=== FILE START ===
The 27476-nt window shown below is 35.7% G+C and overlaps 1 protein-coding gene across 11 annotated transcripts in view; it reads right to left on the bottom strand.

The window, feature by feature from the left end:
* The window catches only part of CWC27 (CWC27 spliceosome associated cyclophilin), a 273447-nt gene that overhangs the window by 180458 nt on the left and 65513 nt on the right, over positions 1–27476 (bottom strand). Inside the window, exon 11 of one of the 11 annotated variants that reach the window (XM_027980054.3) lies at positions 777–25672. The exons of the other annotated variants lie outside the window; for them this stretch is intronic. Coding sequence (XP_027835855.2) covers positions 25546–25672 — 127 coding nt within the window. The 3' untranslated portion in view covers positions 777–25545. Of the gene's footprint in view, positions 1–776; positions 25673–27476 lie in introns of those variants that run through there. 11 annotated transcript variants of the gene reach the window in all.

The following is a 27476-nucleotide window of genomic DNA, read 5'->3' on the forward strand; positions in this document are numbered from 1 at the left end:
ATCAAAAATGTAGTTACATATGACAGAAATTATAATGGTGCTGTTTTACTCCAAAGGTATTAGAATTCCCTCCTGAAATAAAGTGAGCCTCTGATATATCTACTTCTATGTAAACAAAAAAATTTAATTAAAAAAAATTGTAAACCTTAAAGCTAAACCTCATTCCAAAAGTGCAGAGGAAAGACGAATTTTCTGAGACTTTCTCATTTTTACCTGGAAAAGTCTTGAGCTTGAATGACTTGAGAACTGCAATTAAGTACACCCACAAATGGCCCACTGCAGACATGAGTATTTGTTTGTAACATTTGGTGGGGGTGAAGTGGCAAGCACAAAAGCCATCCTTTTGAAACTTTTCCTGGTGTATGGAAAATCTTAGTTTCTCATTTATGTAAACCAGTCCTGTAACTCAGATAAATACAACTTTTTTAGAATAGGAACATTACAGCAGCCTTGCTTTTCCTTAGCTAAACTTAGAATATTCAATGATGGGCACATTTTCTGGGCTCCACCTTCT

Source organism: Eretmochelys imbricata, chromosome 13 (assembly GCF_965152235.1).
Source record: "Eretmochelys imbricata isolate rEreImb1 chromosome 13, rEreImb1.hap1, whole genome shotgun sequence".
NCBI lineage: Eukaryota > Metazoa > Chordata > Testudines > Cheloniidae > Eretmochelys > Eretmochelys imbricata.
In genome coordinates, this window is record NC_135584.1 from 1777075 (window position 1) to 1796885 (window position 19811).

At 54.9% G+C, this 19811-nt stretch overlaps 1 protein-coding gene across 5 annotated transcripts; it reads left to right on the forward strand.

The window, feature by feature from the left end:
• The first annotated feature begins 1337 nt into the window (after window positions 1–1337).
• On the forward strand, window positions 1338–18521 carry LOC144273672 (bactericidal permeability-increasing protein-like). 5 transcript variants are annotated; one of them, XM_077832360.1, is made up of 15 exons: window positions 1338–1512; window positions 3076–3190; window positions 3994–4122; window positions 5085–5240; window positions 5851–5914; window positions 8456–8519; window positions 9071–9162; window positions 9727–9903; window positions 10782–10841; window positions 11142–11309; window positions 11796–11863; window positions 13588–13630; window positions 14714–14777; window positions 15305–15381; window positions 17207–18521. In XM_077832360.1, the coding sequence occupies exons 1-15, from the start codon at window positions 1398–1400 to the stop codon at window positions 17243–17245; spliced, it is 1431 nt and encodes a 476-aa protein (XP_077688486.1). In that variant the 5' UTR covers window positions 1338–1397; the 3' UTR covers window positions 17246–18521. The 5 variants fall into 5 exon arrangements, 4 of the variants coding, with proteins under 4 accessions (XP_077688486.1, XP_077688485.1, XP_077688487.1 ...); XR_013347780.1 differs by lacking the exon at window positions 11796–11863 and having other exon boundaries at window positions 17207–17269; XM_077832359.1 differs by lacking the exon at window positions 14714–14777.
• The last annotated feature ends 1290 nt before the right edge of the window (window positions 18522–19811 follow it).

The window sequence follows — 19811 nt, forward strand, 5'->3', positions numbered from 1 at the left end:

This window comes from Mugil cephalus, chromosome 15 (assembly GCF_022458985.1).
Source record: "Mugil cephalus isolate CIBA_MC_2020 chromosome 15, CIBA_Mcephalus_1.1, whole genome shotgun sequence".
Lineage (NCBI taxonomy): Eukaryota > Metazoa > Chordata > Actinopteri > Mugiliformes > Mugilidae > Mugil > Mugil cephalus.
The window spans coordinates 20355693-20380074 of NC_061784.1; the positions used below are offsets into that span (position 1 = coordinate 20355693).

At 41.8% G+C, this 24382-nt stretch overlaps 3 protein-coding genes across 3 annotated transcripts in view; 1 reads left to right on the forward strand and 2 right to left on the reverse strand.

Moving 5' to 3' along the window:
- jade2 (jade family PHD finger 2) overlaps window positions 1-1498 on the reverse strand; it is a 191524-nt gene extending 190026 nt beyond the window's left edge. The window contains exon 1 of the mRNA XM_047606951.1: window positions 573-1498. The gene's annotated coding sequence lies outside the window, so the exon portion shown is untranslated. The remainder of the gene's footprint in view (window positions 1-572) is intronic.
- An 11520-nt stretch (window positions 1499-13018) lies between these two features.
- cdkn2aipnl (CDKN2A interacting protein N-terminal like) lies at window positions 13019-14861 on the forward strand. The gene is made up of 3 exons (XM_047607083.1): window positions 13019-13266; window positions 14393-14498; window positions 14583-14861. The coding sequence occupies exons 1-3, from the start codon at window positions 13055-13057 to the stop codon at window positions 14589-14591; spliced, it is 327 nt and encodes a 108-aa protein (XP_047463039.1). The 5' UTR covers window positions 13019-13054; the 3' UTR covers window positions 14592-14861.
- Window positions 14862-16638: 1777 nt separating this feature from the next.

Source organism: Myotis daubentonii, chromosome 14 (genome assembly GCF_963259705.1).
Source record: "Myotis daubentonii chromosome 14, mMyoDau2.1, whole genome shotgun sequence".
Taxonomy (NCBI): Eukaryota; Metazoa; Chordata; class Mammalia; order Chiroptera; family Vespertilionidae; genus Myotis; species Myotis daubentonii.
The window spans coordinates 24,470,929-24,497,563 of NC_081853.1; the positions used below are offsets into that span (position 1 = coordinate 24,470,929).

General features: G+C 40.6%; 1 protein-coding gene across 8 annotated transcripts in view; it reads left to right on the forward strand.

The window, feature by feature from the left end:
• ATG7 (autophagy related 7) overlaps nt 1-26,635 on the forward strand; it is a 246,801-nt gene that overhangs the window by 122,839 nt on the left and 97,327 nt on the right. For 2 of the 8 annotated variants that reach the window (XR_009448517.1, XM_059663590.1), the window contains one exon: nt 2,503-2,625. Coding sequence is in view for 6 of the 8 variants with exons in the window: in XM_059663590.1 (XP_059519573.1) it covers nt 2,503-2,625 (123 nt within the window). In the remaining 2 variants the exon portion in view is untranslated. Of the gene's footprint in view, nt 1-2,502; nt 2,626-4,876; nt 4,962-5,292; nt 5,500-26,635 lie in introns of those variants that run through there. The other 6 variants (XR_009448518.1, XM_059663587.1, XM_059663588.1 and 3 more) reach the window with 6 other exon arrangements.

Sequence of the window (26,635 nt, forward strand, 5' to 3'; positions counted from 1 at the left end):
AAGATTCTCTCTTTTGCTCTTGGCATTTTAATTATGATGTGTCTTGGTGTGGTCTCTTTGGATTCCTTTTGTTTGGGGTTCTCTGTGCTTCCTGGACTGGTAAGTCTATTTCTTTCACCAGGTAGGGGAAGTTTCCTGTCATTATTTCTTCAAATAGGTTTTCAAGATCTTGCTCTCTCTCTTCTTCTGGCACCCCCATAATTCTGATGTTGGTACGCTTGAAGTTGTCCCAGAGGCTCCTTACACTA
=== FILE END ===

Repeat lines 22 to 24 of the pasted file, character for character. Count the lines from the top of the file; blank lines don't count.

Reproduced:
- jade2 (jade family PHD finger 2) overlaps window positions 1-1498 on the reverse strand; it is a 191524-nt gene extending 190026 nt beyond the window's left edge. The window contains exon 1 of the mRNA XM_047606951.1: window positions 573-1498. The gene's annotated coding sequence lies outside the window, so the exon portion shown is untranslated. The remainder of the gene's footprint in view (window positions 1-572) is intronic.
- An 11520-nt stretch (window positions 1499-13018) lies between these two features.
- cdkn2aipnl (CDKN2A interacting protein N-terminal like) lies at window positions 13019-14861 on the forward strand. The gene is made up of 3 exons (XM_047607083.1): window positions 13019-13266; window positions 14393-14498; window positions 14583-14861. The coding sequence occupies exons 1-3, from the start codon at window positions 13055-13057 to the stop codon at window positions 14589-14591; spliced, it is 327 nt and encodes a 108-aa protein (XP_047463039.1). The 5' UTR covers window positions 13019-13054; the 3' UTR covers window positions 14592-14861.